More than 75 alumni, faculty, leadership and supporters gathered virtually for a special program to honor the Minority Introduction to the Health Sciences (MITHS) program on February 21. The virtual gala celebrated the past, present and future of MITHS where many stories were told, alumni reunited and hopes for the future of the program were affirmed.
Established by Leroy A. Reese, MD (’72) in 1999, the MITHS program has attracted over 350 Black Seventh-day Adventist high school students to the popular summer academic program held at Loma Linda University.
The virtual MITHS Gala featured special guests sharing their support including comments from Richard Hart, MD, DrPH ('70) president of Loma Linda University Health and Leslie Pollard, PhD, DMin, president of Oakwood University in Huntsville, AL. Both welcomed guests and discussed how MITHS is helping develop the next generation of healthcare professionals.
Pastor Carlton Byrd, senior pastor of the Oakwood University Church, shared his gospel with a theme of “MITHS is not a Myth,” and preached about how MITHS continues to change lives. His daughter attended the MITHS summer program in 2018.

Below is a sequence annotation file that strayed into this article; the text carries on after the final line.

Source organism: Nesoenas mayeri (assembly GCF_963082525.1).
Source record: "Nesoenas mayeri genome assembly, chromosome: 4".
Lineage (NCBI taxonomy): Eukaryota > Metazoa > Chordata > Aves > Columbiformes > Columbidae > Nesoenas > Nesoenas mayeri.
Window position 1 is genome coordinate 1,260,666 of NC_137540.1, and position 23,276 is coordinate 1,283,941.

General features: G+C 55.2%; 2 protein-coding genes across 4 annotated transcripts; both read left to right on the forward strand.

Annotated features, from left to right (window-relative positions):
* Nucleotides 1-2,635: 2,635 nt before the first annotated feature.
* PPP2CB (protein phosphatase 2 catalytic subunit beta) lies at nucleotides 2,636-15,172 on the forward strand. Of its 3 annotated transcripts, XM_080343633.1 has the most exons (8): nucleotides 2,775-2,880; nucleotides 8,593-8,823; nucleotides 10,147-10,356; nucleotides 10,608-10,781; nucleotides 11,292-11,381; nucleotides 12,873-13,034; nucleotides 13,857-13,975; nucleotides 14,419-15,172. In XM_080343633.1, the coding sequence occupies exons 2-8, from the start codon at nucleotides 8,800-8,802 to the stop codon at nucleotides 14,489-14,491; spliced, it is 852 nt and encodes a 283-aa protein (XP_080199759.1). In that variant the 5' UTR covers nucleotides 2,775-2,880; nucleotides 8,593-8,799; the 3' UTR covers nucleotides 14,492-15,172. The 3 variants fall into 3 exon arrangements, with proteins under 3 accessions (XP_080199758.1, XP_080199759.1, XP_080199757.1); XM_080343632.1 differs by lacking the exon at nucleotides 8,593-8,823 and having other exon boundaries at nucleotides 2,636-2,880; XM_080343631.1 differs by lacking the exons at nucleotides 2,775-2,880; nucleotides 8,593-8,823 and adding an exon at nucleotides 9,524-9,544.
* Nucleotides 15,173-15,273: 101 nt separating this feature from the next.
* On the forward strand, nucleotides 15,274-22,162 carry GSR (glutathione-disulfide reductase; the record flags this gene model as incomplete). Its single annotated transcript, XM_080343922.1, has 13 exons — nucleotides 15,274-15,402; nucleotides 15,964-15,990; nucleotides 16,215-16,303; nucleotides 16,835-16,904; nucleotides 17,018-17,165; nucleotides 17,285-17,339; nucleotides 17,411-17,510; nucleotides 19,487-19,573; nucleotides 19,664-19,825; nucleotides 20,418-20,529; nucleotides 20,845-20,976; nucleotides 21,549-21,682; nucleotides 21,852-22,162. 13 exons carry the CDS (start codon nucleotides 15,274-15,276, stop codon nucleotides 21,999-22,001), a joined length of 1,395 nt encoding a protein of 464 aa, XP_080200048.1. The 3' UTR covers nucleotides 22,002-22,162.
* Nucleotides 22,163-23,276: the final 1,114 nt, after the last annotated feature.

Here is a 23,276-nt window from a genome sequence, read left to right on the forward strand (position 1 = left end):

Olivia Francis-Boyle, PhD, president of the Black Alumni of Loma Linda (BALL), shared a video update about how BALL and MITHS have had a long-standing partnership and praised Reese for his continue advocacy and work for diversity.
Many stories were shared by MITHS alumni. Carlin Williams, MD, who attended MITHS in 2001, expressed his appreciation for the program and was happy to reunite with his fellow alumni and mentors. Williams is the first MITHS alumni to have graduated from LLU School of Medicine in 2009 and is now a vascular surgeon at University of Virginia Health System. In addition, Jaysson Brooks, MD, 2002 MITHS alumni and 2011 LLU School of Medicine alumni, shared his gratitude for the MITHS program. Brooks is now an orthopeadic surgeon at University of Mississippi Medical Center.
As part of the program, Dean Tamara Thomas, MD ('87) announced a new scholarship named after Ruth J. Temple, the first African-American woman to graduate with an MD degree at Loma Linda University School of Medicine in 1918. Temple was a community health leader and advocated for public health. The Ruth Temple Diversity Scholarship will help underrepresented minority students attend medical school and provide professional development opportunities for current School of Medicine students.
A surprise during the MITHS gala was the announcement of an endowment named after MITHS founder, Dr. Leroy A. Reese to ensure the vision of MITHS has a lasting legacy and to support future programming opportunities for minorities interested in medicine.
Dedications were offered by Keith A. Morris, senior pastor of Kansas Avenue SDA Church, Lead Pastor Baron Sovory of Valley Fellowship SDA, and campus chaplain Dilys Brooks. The program concluded with a performance by John Stoddart, Grammy-nominated producer, songwriter and artist.
For more information about MITHS, visit medicine.llu.edu/miths.